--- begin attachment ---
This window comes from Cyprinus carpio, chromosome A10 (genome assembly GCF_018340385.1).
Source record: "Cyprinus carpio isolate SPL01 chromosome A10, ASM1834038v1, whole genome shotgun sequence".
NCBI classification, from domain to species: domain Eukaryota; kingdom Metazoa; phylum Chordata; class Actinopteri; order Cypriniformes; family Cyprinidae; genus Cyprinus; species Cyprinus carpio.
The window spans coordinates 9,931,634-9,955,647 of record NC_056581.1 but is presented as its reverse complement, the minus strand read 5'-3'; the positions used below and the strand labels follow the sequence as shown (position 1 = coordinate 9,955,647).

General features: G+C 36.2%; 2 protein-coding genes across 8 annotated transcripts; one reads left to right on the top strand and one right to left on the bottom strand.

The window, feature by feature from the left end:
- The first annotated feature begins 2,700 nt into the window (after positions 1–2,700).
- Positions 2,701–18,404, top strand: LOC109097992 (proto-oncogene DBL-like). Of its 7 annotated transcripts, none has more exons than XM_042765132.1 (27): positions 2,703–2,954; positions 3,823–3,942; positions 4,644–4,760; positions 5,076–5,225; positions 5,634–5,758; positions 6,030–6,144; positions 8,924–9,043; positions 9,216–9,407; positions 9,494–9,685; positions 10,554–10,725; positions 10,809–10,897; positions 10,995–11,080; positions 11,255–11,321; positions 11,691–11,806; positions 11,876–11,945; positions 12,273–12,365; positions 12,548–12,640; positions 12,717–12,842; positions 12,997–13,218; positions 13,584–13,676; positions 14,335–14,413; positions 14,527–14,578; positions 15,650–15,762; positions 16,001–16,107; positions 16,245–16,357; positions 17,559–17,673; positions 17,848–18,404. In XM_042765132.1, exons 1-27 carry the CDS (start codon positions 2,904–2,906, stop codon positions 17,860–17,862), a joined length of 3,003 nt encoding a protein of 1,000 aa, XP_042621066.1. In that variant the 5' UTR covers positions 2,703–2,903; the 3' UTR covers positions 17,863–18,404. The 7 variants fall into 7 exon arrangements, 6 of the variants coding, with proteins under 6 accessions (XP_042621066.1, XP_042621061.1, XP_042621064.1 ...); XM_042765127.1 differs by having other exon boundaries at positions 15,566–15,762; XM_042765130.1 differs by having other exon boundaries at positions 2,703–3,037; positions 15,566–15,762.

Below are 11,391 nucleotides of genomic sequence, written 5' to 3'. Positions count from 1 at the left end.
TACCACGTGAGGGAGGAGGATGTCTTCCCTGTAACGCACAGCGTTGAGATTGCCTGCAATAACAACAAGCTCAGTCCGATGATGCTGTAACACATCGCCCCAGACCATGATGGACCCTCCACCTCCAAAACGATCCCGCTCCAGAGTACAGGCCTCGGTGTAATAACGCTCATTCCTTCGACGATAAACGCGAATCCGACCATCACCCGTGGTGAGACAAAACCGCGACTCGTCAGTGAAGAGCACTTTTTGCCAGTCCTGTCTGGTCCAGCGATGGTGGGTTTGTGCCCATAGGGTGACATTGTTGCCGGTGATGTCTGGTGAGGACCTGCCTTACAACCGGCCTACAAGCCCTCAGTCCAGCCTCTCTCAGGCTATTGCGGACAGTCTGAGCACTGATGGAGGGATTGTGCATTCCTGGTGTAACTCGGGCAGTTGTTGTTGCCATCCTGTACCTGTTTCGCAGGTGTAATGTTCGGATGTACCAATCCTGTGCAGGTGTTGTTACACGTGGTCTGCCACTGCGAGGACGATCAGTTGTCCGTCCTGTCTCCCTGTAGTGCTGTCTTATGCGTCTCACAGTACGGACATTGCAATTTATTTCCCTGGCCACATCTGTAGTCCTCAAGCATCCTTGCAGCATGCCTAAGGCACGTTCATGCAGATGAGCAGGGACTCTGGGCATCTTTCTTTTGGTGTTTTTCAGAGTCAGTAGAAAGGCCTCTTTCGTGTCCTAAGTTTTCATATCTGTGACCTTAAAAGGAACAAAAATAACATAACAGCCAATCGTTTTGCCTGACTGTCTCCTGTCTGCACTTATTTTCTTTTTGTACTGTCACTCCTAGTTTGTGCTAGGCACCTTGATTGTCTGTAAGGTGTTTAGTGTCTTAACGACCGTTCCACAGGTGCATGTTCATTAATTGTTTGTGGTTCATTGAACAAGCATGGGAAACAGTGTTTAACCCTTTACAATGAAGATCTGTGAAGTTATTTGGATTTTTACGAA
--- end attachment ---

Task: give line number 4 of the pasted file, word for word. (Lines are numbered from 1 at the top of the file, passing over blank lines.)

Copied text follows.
The window spans coordinates 9,931,634-9,955,647 of record NC_056581.1 but is presented as its reverse complement, the minus strand read 5'-3'; the positions used below and the strand labels follow the sequence as shown (position 1 = coordinate 9,955,647).